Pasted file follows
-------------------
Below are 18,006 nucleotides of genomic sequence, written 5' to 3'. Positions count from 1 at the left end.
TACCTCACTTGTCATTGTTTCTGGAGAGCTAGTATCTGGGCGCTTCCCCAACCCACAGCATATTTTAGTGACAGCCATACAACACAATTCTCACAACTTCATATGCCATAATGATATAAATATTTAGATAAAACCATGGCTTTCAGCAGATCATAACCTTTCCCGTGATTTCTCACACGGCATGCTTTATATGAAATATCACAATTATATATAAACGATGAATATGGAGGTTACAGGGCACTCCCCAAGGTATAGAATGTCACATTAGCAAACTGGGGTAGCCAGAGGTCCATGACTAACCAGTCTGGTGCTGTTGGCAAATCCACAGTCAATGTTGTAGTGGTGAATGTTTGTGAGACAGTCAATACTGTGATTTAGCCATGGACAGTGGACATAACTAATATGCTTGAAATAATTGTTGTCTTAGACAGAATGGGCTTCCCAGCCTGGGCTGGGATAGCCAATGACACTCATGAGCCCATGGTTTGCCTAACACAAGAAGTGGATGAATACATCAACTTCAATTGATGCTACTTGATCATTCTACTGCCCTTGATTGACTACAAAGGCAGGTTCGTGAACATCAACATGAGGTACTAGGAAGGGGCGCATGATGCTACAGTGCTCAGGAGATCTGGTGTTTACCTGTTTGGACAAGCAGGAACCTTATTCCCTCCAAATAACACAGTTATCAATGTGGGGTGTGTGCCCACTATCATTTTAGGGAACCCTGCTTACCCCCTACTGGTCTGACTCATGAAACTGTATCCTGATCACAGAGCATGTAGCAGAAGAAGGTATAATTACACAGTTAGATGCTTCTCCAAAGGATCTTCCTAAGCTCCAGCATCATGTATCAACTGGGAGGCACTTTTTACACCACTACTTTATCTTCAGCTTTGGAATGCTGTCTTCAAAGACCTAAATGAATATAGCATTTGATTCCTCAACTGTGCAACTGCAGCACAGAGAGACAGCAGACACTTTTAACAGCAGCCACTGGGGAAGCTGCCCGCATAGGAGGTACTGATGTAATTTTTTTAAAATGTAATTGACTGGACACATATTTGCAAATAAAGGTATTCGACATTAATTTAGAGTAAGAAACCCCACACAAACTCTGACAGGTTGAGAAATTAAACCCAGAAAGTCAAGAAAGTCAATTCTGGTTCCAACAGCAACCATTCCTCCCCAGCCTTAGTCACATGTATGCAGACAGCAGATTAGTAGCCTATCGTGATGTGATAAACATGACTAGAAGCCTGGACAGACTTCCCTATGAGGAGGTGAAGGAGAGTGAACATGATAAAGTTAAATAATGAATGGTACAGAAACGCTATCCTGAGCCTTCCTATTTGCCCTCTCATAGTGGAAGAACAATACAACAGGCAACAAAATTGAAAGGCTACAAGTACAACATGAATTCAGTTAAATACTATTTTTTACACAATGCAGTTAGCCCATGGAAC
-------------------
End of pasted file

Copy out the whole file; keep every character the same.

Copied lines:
Below are 18,006 nucleotides of genomic sequence, written 5' to 3'. Positions count from 1 at the left end.
TACCTCACTTGTCATTGTTTCTGGAGAGCTAGTATCTGGGCGCTTCCCCAACCCACAGCATATTTTAGTGACAGCCATACAACACAATTCTCACAACTTCATATGCCATAATGATATAAATATTTAGATAAAACCATGGCTTTCAGCAGATCATAACCTTTCCCGTGATTTCTCACACGGCATGCTTTATATGAAATATCACAATTATATATAAACGATGAATATGGAGGTTACAGGGCACTCCCCAAGGTATAGAATGTCACATTAGCAAACTGGGGTAGCCAGAGGTCCATGACTAACCAGTCTGGTGCTGTTGGCAAATCCACAGTCAATGTTGTAGTGGTGAATGTTTGTGAGACAGTCAATACTGTGATTTAGCCATGGACAGTGGACATAACTAATATGCTTGAAATAATTGTTGTCTTAGACAGAATGGGCTTCCCAGCCTGGGCTGGGATAGCCAATGACACTCATGAGCCCATGGTTTGCCTAACACAAGAAGTGGATGAATACATCAACTTCAATTGATGCTACTTGATCATTCTACTGCCCTTGATTGACTACAAAGGCAGGTTCGTGAACATCAACATGAGGTACTAGGAAGGGGCGCATGATGCTACAGTGCTCAGGAGATCTGGTGTTTACCTGTTTGGACAAGCAGGAACCTTATTCCCTCCAAATAACACAGTTATCAATGTGGGGTGTGTGCCCACTATCATTTTAGGGAACCCTGCTTACCCCCTACTGGTCTGACTCATGAAACTGTATCCTGATCACAGAGCATGTAGCAGAAGAAGGTATAATTACACAGTTAGATGCTTCTCCAAAGGATCTTCCTAAGCTCCAGCATCATGTATCAACTGGGAGGCACTTTTTACACCACTACTTTATCTTCAGCTTTGGAATGCTGTCTTCAAAGACCTAAATGAATATAGCATTTGATTCCTCAACTGTGCAACTGCAGCACAGAGAGACAGCAGACACTTTTAACAGCAGCCACTGGGGAAGCTGCCCGCATAGGAGGTACTGATGTAATTTTTTTAAAATGTAATTGACTGGACACATATTTGCAAATAAAGGTATTCGACATTAATTTAGAGTAAGAAACCCCACACAAACTCTGACAGGTTGAGAAATTAAACCCAGAAAGTCAAGAAAGTCAATTCTGGTTCCAACAGCAACCATTCCTCCCCAGCCTTAGTCACATGTATGCAGACAGCAGATTAGTAGCCTATCGTGATGTGATAAACATGACTAGAAGCCTGGACAGACTTCCCTATGAGGAGGTGAAGGAGAGTGAACATGATAAAGTTAAATAATGAATGGTACAGAAACGCTATCCTGAGCCTTCCTATTTGCCCTCTCATAGTGGAAGAACAATACAACAGGCAACAAAATTGAAAGGCTACAAGTACAACATGAATTCAGTTAAATACTATTTTTTACACAATGCAGTTAGCCCATGGAAC